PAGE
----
The Korean memory chipmaker highlights the evolutionary path for DRAM and NAND flash technologies in a keynote address to IEEE IRPS.
Technology and trade media has been buzzing about the next-generation memory technologies, but what about improvements in the entrenched DRAM and flash technologies? SK hynix CEO Seok-Hee Lee has outlined the evolutionary path for DRAM and flash memory technologies in his keynote address to the IEEE International Reliability Physics Symposium (IRPS).
For DRAM, Lee mentioned overcoming patterning limitations, maintaining cell capacitor capacitance, and securing technology for low-wiring resistance as the key measures. SK hynix has been employing extreme ultraviolet (EUV) lithography to overcome the limitation of patterning. Next, to maintain cell capacitance (Cs), the company is developing new materials with high dielectric constant while trying to refine the dielectric thickness and innovate the cell structure.
Finally, to secure wiring technology for low resistance, the memory chipmaker is developing next-generation electrode and insulating materials while introducing new processes. Moreover, for applications like automotive, which mandate high reliability in DRAMs, SK hynix is applying optimized process technology to increase the tolerance to soft errors.
Figure 1 Innovations in materials and structures are at the heart of the evolution of DRAM and NAND flash technologies. Source: SK hynix
Likewise, for flash memory, Lee outlined the major venues for improvement. That includes developing high aspect ratio contact (HARC) etching technology, securing cell dielectric properties, and addressing film stress. SK hynix is employing etching technology to implement high aspect ratio (A/R) and thus realize the high-density flash memory devices.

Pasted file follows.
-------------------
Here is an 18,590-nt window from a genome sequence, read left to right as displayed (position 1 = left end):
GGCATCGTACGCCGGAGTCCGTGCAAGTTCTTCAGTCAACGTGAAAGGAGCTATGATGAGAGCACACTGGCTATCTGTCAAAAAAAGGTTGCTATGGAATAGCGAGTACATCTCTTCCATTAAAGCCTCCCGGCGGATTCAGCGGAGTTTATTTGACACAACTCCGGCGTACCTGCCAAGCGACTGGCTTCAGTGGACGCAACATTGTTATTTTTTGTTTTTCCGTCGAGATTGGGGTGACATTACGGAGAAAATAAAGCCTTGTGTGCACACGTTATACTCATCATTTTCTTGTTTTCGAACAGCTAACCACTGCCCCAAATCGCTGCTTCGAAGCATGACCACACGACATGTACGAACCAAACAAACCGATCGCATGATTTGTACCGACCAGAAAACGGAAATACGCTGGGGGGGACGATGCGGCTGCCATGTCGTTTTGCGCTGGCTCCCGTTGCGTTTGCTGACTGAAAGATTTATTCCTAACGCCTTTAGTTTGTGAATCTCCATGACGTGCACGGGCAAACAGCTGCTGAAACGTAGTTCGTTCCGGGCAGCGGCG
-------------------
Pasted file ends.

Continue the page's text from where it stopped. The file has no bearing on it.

The memory chipmaker is also introducing the atomic layer deposition (ALD) technology to further improve the cell property for efficiently storing electric charges and exporting them when needed. At the same, it’s developing technology to maintain uniform electric charges through innovative dielectric materials. Finally, to address film stress, SK hynix is trying to manage the level of mechanical stress applied to films while the company is attempting to optimize the cell oxide-nitride (ON) material.
Memory’s role in energy, climate initiatives
The theme of Lee’s keynote was “Memory’s Journey towards the Future Information & Communications Technology World.” He linked the improvements in memory semiconductors to energy efficiency as well as a boost in compute performance.
Lee quoted the data center example, which can operate from a small room with high-speed computation and storage, and thus save thousands of square meters as well as conserve a vast amount of power. He noted that if the hard disk drive (HDD)-based data storage system is replaced with low-power solid-state drives (SSDs) in data centers worldwide, greenhouse gas emissions can be reduced by approximately 41 million tons.
That, in turn, can create social values worth more than $3.8 billion, making improvements in the existing memory technologies imperative for energy storage and climate change initiatives. The improvements in DRAM and flash semiconductors will also be crucial in the next-generation 5G, autonomous vehicles, and artificial intelligence (AI) applications that are increasingly generating and consuming data in near real-time.
“We are improving materials and design structures for technical evolution of DRAM and NAND flash,” Lee concluded. “With these improvements, it’s possible to achieve the DRAM process below 10 nm and stack over 600 layers of NAND in the future.”
Watch the keynote address below:
This article was originally published on EDN.
Majeed Ahmad, Editor-in-Chief of EDN, has covered the electronics design industry for more than two decades.
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